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Habitat for Humanity is dedicated to helping people in need realize their dreams of homeownership.
The Kanawha Valley Board of Realtors is a multi-year partner of Habitat for Humanity of Kanawha & Putnam. This year, however, due to the ongoing COVID-19 pandemic, the KVBOR is unable to volunteer as a large group out of an abundance of caution. However, board members are helping Habitat in a different way this year.
Habitat for Humanity of Kanawha and Putnam restarted its construction program this past summer after more than a year of being shut down because of COVID-19. Despite the higher cost of materials and some post-pandemic fundraising challenges, those involved are optimistic that 2021 will be better. They are also hoping they’ll be able to help more families realize their dreams of affordable homeownership.
It’s hard to believe that another month has come and gone. As we enter October and inch closer to the holiday season, year-end giving and volunteering also ramp up. Think about what you like to do or something that you’re passionate about. Those hobbies and interests can translate into helping an organization succeed. For example, if you love working with your hands, consider donating your talents to help Habitat for Humanity of Kanawha & Putnam build.
When cleaning, remodeling, or moving, you often run into household items you no longer use, but that are still in great condition. Whether it be items like the windows you just replaced or an old TV, you may wonder, “Should I donate this?” Find out the best way to make the most of your item by following these guidelines in the flowchart included in this article.
Habitat for Humanity of Kanawha and Putnam Counties has restarted its construction program after more than a year of being shut down because of COVID-19.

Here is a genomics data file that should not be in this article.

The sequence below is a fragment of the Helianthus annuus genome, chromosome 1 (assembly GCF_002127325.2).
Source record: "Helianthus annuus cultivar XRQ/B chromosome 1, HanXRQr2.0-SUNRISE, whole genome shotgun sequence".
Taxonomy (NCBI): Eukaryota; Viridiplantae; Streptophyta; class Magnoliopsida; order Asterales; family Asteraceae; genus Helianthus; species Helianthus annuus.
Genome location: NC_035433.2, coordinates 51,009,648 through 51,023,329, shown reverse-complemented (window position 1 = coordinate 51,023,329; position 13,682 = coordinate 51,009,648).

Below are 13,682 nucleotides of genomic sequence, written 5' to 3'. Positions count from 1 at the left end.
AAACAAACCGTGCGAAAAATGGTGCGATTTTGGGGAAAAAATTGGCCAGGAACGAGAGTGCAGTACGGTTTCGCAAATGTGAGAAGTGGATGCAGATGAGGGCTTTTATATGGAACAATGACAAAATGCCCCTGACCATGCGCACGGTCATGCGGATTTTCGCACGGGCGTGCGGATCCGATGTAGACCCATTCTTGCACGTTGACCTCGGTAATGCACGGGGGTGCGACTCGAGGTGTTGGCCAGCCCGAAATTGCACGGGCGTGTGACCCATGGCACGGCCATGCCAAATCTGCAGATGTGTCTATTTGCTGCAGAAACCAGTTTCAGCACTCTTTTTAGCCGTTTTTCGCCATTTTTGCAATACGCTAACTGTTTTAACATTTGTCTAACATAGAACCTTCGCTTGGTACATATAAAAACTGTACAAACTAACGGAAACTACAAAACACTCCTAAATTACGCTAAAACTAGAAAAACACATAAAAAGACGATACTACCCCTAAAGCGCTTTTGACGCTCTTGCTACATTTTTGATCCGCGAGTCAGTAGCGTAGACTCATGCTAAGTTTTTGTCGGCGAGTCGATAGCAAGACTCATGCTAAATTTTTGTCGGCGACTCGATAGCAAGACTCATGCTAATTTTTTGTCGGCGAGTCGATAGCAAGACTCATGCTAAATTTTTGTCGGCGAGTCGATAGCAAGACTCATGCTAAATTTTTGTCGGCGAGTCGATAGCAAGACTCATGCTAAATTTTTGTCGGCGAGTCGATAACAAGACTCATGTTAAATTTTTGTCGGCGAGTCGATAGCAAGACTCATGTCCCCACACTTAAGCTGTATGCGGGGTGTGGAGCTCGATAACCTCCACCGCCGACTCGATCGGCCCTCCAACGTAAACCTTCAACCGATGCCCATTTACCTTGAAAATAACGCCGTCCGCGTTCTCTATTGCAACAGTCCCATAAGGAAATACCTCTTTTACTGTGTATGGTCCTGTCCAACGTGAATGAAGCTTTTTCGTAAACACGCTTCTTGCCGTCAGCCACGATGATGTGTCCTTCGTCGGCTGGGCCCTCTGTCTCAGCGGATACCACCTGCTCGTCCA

The new leader of Habitat for Humanity of Kanawha-Putnam says he’s ready to tackle challenges caused by the COVID-19 pandemic.
Dr. Andrew Blackwood will join the organization as its new executive director. Blackwood will assume the role held by Shawn Means for the past three decades. Means announced his retirement in January and will officially end his service on June 30.
On July 1, 2021, a new executive director will take over the reins of Habitat for Humanity of Kanawha and Putnam County as I retire from the position after 27 years. I first announced my intention to retire last November so the board of directors would have adequate time to find the person to lead Habitat into the next chapter of its story, so I have had lots of time to reflect on the past nearly three decades and how Habitat has changed over the course of my career.
As West Virginians continue to recover from the COVID-19 pandemic and move toward greater economic stability, Habitat for Humanity of Kanawha & Putnam continues to raise funds to help families and individuals make a better life for themselves through affordable, safe housing. Even before the COVID-19 pandemic, one in seven families was spending half or more of their income on their rent or mortgage. We can not do this without your help though.
Shawn Means, long-time executive director of Habitat for Humanity of Kanawha & Putnam, has announced that he will retire in 2021. Shawn’s last day with Habitat will be June 30, 2021 – 27 years to the day since he assumed the role of Executive Director.
While there may only be a few days left, there’s still time to put forth your best effort in 2020. Close out the year with one of these five acts to end on a high note.
When it comes to giving back, there are many ways for you to help Habitat for Humanity without having to leave your home.
At Habitat for Humanity, safety has always been a part of what we do. Now more than ever, we want to stay safe so that we can stay open.
The Charleston ReStore is planning to reopen during the first part of July. We are not accepting donations at this time, and our store remains closed to shoppers until then.
Families may find themselves in need of decent shelter due to a variety of circumstances — unpredictable rent increases, overcrowded living conditions, damaged or dilapidated structures, unsafe neighborhoods, or lack of access to land and affordable financing.
When families partner with Habitat, they start down a new path — one with far fewer barriers to a better, healthier, more financially stable life.